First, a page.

The party in question has one month from this communication to replenish his account. If does so within the month, the date of receipt of the original debit order constitutes the valid date of payment (which prevents any loss of rights). If the party does not replenish the account sufficiently within the one month, the payment is deemed not to have been made on time (which in this case renders the appeal deemed not received under Art. 108 EPC). The issue here was when was the fax received by the appellant (from which the one month period for replenishment is calculated). This was proven by the "OK" on the fax transmission.

    Email and fax could in the future acquire legal force when used by the EPO for other proceedings before the EPO, by means of a decision of the EPO President according to Rule 2(1) EPC.

  2. The Kat asks if the EPO Receiving System is infallible. from personal experience, this is not the case. Documents received by the EPO have been allocated to the wrong file and then can be effectively lost. Also, even the after-hours mail box is not infallible, it being emptied, according to my understanding, by security contractors who are not EPO employees. If things do go wrong, there is a remaining problem that decisions by the EPO can not be taken to an independent court for final resolution, as is, for example, the case in the US.

  3. I recall that there was an annoying bug in the shared fax receiving service built into an earlier version of Windows Server (which allows the computer to receive faxes).

    On occasion, the fax would be received and the sender would get the OK confirmation but instead of printing the fax, the service would DELETE it! Thus, although it had technically been received it was never seen by the user. Ironically this used to occur most frequently with the UKIPO - the problem was apparently something to do with the particular fax machines involved on either side.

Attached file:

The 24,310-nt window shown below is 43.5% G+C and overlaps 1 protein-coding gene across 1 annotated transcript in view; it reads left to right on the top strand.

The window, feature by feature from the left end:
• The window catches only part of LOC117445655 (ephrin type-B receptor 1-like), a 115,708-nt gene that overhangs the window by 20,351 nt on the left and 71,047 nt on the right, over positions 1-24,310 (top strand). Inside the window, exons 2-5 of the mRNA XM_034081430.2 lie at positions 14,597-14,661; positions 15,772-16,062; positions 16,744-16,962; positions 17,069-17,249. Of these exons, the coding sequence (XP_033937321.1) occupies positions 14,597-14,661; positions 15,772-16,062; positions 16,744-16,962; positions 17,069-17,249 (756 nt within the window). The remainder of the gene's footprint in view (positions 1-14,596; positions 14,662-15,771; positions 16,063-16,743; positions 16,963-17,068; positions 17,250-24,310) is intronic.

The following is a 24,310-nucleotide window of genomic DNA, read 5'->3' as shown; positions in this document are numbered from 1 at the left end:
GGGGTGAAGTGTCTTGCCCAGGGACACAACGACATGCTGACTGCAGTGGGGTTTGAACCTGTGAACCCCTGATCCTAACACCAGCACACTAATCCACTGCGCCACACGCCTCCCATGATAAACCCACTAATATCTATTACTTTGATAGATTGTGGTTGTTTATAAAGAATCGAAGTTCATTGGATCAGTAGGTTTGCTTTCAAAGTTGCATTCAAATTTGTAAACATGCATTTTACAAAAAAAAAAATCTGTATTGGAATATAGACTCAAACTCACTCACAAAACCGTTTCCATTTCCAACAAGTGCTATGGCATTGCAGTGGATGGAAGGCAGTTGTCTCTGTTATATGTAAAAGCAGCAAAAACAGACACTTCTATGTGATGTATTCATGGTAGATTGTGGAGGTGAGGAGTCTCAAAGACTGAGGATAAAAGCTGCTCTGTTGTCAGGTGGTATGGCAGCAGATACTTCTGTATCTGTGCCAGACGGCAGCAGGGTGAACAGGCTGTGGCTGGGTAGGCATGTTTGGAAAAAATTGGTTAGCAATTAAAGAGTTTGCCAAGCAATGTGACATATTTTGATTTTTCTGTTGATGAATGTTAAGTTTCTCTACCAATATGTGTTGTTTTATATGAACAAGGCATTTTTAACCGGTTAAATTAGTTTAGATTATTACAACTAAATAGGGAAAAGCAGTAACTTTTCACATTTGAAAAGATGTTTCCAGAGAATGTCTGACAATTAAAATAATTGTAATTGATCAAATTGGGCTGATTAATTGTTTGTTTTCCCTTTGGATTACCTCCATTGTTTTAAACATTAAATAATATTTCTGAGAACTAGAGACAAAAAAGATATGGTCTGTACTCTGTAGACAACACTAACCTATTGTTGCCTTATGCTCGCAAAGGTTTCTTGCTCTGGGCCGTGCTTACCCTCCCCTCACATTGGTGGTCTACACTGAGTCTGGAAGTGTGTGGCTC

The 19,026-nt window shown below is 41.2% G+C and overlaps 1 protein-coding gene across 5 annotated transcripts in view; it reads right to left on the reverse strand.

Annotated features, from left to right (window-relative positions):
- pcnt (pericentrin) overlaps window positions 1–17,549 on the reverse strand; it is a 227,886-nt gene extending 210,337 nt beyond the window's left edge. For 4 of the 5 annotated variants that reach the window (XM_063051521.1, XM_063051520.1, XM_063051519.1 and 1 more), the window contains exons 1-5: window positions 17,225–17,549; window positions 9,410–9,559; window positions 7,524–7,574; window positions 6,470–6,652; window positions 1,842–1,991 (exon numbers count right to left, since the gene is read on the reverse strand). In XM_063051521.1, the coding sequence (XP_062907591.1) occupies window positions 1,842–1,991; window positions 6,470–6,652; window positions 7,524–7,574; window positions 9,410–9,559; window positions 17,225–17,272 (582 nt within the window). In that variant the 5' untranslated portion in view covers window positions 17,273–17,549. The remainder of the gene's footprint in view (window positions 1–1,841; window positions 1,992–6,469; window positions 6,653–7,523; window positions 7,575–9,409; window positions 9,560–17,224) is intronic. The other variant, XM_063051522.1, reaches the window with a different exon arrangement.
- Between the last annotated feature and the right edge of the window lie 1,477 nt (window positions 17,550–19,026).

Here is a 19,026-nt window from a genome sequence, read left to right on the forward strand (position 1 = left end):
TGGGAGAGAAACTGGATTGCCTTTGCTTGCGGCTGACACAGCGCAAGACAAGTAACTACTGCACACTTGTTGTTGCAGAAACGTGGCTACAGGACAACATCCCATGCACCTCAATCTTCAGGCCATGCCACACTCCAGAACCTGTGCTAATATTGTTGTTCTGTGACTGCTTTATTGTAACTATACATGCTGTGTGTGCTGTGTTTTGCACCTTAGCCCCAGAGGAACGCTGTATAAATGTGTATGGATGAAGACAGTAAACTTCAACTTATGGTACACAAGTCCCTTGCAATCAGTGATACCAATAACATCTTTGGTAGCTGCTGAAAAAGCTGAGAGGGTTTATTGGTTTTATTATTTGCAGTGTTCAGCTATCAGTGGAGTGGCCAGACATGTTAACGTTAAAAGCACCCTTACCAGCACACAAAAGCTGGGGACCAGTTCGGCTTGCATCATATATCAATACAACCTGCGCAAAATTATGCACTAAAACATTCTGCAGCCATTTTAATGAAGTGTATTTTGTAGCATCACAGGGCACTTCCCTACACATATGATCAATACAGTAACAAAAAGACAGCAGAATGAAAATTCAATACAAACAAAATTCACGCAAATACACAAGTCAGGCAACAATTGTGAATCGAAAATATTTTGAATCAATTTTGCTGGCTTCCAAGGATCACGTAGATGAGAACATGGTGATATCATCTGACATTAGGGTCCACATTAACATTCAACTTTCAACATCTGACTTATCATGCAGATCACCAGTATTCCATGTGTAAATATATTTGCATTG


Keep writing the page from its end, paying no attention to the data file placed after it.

As I understand it the bug has never been fixed, even in the more recent versions of Windows...

    It goes without saying that we don't use this particular service any more! However, I wonder where the responsibility for receipt failure lies in such cicumstances ...

  4. The decision does however seem to give attorneys a way out - in item 1.4.3. - for those occasions where faxes are truly not received - one merely has to produce a copy of the "received faxes" printouts, and as pointed out the resposibility is on the attorney to ensure the fax machine is set up to produce this data.

  5. Isn't the reasoning in this decision quite inconsistent?

    First, the Board decides that the fax *did* arrive (point 1.5). A copy of the "received faxes" printouts might have saved the attorney on this point, but there is no such copy. So from this point on it is a legal fact that the fax entered the attorney's domain of responsibility (i.e. his office).

    Now the question is whether the deadline was missed because of a one-time error in an otherwise properly working system. The attorney claims he did not receive the fax.